License Plates Put Abortion Controversy in Full View

Times Staff Writer

Doug Norwood chuckled, stroked his salt-and-pepper goatee and, in a Southern drawl that sounded like warm molasses, confessed: Even if all's fair in love, war and politics, it was a dirty trick.

This fall, Arkansas began selling specialty license plates decorated with a crayon-like drawing of two children and the words "Choose Life." It was the latest in a string of coordinated victories for a Florida-based organization, Choose Life Inc., whose Web site says its license plate campaign allows drivers to "speak up for the unborn."

Supporters say the plates are intended to encourage women facing crisis pregnancies to choose adoption over abortion; critics call the plates a subversive message and an inappropriate use of government-sponsored space.

Norwood, a prominent defense attorney here in northwestern Arkansas, wanted to sue the state but feared that he would have trouble proving legal standing -- proving that, in essence, he had been harmed by the law that created the plates. For that, he needed an ally, and in Tamara Brackett, he found one.

Norwood had been Brackett's lawyer for two years. She had been charged with burglary, though he said she was peripherally involved and wrapped up, at the time, with the wrong man. After a plea bargain sent her to a probation program for first-time offenders, her case was winding down. But he had an assignment for her.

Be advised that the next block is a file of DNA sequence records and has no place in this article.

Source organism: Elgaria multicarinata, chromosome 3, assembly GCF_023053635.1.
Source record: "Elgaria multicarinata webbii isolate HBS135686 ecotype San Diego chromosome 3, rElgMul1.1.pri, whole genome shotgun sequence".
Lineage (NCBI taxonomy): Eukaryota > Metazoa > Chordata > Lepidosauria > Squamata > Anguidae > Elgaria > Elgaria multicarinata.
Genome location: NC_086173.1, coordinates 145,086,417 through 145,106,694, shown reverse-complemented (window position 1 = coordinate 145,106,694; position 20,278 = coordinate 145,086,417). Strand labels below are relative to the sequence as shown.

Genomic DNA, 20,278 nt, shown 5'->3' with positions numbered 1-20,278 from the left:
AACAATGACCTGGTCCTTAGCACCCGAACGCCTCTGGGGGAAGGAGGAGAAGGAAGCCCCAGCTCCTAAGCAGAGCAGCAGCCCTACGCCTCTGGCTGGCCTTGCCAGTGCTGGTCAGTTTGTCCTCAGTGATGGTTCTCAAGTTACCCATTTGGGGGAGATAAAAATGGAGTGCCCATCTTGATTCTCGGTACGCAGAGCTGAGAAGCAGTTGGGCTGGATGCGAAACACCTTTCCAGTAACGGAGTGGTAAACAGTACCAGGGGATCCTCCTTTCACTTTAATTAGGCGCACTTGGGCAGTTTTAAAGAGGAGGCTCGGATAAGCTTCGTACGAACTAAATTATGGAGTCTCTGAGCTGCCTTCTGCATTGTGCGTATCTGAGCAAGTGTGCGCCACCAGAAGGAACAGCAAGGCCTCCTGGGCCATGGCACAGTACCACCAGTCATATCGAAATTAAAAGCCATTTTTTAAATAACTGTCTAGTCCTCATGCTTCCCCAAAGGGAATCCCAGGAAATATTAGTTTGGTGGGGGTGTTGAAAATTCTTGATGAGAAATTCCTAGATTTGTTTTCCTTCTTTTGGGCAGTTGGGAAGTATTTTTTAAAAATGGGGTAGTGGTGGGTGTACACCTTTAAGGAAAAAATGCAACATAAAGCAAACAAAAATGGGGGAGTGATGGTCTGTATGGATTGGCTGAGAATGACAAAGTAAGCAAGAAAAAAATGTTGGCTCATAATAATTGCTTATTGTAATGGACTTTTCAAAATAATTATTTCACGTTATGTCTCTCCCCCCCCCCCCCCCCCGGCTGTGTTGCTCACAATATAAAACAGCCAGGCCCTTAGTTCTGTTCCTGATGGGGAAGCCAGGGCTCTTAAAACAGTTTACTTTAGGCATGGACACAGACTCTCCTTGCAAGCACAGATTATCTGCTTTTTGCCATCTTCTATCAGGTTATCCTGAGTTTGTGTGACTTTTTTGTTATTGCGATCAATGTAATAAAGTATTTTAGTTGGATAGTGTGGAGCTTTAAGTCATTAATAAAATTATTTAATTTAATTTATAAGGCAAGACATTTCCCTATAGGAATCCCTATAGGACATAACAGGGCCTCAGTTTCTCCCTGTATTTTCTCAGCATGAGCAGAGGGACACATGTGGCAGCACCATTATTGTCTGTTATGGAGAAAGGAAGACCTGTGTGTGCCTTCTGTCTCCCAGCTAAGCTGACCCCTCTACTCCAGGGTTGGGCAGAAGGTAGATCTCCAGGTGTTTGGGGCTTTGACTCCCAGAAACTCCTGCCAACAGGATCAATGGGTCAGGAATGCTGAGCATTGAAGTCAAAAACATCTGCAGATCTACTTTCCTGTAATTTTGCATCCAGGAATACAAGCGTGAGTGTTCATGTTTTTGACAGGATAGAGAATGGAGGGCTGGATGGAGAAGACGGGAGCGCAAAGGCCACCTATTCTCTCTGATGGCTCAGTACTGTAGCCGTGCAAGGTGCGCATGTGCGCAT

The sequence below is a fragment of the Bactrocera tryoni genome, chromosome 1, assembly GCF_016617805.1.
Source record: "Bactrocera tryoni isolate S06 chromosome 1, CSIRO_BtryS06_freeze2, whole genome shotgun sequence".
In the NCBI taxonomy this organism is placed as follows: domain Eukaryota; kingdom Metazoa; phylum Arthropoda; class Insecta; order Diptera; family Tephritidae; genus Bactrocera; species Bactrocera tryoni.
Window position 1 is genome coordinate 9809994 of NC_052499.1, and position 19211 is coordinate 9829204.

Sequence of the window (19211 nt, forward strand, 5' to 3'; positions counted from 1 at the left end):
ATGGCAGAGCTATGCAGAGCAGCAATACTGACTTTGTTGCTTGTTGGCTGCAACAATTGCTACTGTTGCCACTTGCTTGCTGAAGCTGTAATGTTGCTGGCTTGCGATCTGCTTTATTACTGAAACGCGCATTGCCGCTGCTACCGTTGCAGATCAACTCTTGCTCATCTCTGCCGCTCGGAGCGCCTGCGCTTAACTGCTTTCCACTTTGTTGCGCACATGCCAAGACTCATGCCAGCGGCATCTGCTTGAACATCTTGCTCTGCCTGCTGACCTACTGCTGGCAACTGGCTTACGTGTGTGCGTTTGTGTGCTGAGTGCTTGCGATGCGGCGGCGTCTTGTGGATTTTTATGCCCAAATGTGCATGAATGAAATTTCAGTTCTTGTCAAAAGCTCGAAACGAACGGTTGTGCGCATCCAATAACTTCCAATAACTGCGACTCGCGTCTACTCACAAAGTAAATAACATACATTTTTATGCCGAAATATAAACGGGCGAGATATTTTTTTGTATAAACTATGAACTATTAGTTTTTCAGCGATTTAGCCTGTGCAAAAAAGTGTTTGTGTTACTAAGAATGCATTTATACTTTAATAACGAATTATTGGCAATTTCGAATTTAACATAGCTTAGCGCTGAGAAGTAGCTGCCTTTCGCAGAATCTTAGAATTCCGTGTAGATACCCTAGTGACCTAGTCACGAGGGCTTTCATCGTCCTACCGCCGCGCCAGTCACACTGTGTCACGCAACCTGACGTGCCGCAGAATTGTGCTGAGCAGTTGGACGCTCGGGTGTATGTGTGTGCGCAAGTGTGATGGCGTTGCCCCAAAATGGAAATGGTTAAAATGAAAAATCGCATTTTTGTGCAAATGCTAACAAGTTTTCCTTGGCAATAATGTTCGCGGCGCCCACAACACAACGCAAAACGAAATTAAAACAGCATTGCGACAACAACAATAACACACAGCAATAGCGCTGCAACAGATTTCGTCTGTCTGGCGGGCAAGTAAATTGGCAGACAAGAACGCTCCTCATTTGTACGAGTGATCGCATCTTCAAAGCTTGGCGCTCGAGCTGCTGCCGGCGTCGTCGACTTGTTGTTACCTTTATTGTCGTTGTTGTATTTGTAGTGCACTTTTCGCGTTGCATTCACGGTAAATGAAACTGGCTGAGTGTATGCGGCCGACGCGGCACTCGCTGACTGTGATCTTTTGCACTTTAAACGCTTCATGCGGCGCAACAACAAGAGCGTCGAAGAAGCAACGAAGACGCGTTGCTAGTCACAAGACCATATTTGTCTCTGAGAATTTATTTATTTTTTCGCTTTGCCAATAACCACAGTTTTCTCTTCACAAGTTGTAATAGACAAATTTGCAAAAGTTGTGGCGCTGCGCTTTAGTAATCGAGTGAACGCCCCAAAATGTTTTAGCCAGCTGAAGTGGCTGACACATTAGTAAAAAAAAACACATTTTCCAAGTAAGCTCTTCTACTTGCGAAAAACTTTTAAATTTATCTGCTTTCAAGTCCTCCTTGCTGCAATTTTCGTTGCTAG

This month, he dispatched Brackett, who could not be reached for comment for this article, to a state Department of Revenue office near her home. Under his order, she marched confidently to a clerk and asked to buy a specialty license plate for her car. Brackett told the clerk that she wanted the plate to read "Choose Choice."

The clerk replied, as Norwood said she would, that Arkansas did not offer such a plate. That was enough for Norwood. On Nov. 10, on behalf of Brackett, he filed a lawsuit in U.S. District Court, seeking to "vindicate rights secured to her by the 1st and 14th Amendments" -- her rights to free speech and equal protection.

"The state of Arkansas has opened a state-created forum to one viewpoint alone in the ongoing public controversy over abortion," the lawsuit read.

It is the latest legal challenge to stem from what has quietly become one of the most contested venues in the abortion debate: the nation's highways.

With Choose Life Inc.'s steady guidance, Arkansas became the eighth state to approve the license plates. Antiabortion activists are attempting to get the plates approved in 30 more states, said Russ Amerling, the organization's spokesman. Nearly 50,000 plates have been sold nationwide. Most have been sold in Florida, which in 2000 -- when Gov. Jeb Bush signed a bill that his predecessor had vetoed -- became the first state to sell the plates.